I guess Bugs is convinced, as he offers to team up with her to frighten people, and proposes a toast. Upon drinking she turns into Count Bloodcount and “Transylvania 6-5000” plays. To be fair, they put in some new dialogue here, with Bugs wondering where the witch went, and Hazel speaking instead of the vampire. (But they don’t explain why Bugs is dressed as an umpire suddenly. Unless you’ve seen the original, you’re going to be confused.)
Once back to her self, she chases Bugs as she has had enough of him. (I do love the face he makes as he runs away from her.) This leads to our last clip from “Bewitched Bunny.” This time, once Hazel is transformed, Bugs doesn’t make a sexist remark, and just notes that no one wants to be alone on Halloween. The two then go to share Hazel’s brew.
This special is kind of a mess. The cartoons don’t always flow together neatly, and will probably confuse anyone over the age of five. I’m sure little kids will love it through and through, but that doesn’t include me. Here’s wishing any of you REAL people who read this, a happy Halloween. (Seriously though people. Stop leaving your spam on my website. You’re just wasting your time.)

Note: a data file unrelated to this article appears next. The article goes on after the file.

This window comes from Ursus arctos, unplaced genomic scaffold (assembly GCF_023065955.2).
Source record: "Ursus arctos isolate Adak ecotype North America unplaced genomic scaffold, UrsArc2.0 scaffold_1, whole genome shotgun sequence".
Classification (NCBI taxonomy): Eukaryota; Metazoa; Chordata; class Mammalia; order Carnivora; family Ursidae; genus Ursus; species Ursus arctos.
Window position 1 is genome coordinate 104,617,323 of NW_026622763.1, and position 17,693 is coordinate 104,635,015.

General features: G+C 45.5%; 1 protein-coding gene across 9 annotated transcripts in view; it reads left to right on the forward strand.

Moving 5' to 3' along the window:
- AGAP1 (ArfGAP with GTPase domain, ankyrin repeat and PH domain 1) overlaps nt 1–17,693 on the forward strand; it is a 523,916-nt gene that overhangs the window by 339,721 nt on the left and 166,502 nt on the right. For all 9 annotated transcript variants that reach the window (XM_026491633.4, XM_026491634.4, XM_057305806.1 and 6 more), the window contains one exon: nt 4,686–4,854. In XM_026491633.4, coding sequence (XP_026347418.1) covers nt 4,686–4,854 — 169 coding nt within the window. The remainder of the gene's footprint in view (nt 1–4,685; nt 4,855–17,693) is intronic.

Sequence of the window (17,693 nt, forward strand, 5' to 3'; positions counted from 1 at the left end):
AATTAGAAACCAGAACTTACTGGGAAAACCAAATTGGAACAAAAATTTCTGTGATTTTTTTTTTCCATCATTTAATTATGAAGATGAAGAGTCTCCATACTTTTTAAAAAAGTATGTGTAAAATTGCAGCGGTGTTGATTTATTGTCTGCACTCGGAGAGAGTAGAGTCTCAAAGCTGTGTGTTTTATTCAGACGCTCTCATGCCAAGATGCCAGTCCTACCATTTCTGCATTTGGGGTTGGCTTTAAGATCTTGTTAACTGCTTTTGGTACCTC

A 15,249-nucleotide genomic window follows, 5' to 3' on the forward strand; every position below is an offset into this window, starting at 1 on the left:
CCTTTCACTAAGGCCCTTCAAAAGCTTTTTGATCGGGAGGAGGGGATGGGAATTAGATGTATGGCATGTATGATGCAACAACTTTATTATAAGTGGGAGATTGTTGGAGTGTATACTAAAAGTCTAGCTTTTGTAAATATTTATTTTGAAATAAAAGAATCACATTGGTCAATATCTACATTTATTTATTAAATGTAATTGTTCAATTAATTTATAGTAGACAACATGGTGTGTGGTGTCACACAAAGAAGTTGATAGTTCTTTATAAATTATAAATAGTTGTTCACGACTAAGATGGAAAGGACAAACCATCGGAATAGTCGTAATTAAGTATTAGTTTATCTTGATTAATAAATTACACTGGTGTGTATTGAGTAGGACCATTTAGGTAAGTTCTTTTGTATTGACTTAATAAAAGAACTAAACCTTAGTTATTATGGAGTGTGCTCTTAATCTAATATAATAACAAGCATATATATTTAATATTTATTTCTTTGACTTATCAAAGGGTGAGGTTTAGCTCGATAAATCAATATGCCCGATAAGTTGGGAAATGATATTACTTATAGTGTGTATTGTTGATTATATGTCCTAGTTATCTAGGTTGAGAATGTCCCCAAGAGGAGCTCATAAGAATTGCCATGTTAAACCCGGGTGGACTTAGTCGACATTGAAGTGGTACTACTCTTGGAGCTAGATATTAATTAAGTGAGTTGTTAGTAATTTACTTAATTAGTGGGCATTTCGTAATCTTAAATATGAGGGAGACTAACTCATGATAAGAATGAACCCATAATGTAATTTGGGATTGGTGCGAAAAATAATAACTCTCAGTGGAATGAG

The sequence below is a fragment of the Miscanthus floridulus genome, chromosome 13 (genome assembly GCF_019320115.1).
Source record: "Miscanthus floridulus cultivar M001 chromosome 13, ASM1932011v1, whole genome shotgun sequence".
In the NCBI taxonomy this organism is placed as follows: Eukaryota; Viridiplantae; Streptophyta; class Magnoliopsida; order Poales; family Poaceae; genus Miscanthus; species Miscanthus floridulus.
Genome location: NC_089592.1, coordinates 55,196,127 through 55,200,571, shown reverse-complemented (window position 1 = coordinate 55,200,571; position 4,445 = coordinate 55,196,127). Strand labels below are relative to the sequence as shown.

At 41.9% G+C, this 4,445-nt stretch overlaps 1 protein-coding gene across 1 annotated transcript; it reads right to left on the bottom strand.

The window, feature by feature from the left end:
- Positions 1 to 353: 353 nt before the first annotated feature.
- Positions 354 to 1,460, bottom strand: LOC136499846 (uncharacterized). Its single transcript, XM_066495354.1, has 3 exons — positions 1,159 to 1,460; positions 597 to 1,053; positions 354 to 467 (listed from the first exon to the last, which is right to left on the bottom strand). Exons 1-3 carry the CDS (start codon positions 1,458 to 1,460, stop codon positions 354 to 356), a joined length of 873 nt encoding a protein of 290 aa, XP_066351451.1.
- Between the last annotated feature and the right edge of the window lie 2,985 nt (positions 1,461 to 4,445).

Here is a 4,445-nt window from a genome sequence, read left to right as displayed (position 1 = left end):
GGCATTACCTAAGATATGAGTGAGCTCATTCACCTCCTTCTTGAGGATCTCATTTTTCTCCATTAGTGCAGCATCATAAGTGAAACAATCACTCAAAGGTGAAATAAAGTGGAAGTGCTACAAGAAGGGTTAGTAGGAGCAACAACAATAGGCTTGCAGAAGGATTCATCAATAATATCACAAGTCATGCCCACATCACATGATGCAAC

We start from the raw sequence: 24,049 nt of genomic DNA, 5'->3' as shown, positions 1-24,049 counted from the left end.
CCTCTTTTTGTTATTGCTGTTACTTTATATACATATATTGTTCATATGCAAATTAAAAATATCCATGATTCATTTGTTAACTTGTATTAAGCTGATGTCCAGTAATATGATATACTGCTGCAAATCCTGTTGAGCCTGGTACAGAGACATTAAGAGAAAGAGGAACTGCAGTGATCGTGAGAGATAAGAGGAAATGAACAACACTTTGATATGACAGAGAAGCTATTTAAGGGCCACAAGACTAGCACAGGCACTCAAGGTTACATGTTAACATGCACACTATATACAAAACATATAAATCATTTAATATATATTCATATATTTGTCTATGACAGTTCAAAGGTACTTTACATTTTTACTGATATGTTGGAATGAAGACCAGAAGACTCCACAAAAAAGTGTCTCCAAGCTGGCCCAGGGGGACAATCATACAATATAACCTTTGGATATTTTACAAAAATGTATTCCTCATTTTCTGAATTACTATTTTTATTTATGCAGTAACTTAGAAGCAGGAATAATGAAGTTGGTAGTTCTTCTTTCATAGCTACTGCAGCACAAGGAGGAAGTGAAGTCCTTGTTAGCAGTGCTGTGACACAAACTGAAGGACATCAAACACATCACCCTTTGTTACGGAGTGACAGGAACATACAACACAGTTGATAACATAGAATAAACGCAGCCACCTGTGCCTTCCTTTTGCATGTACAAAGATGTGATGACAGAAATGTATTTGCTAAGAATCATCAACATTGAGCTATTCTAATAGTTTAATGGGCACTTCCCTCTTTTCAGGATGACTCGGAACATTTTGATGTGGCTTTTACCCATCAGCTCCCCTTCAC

Personal Rating: 1 (You’re better off just watching the original shorts)
Executive Producer: Hal Geer; Produced by DePatie-Freleng; Sequence Directors: Tony Benedict, Gerry Chinquy, Art Davis and David Detiege. A TV special released on April 1, 1980.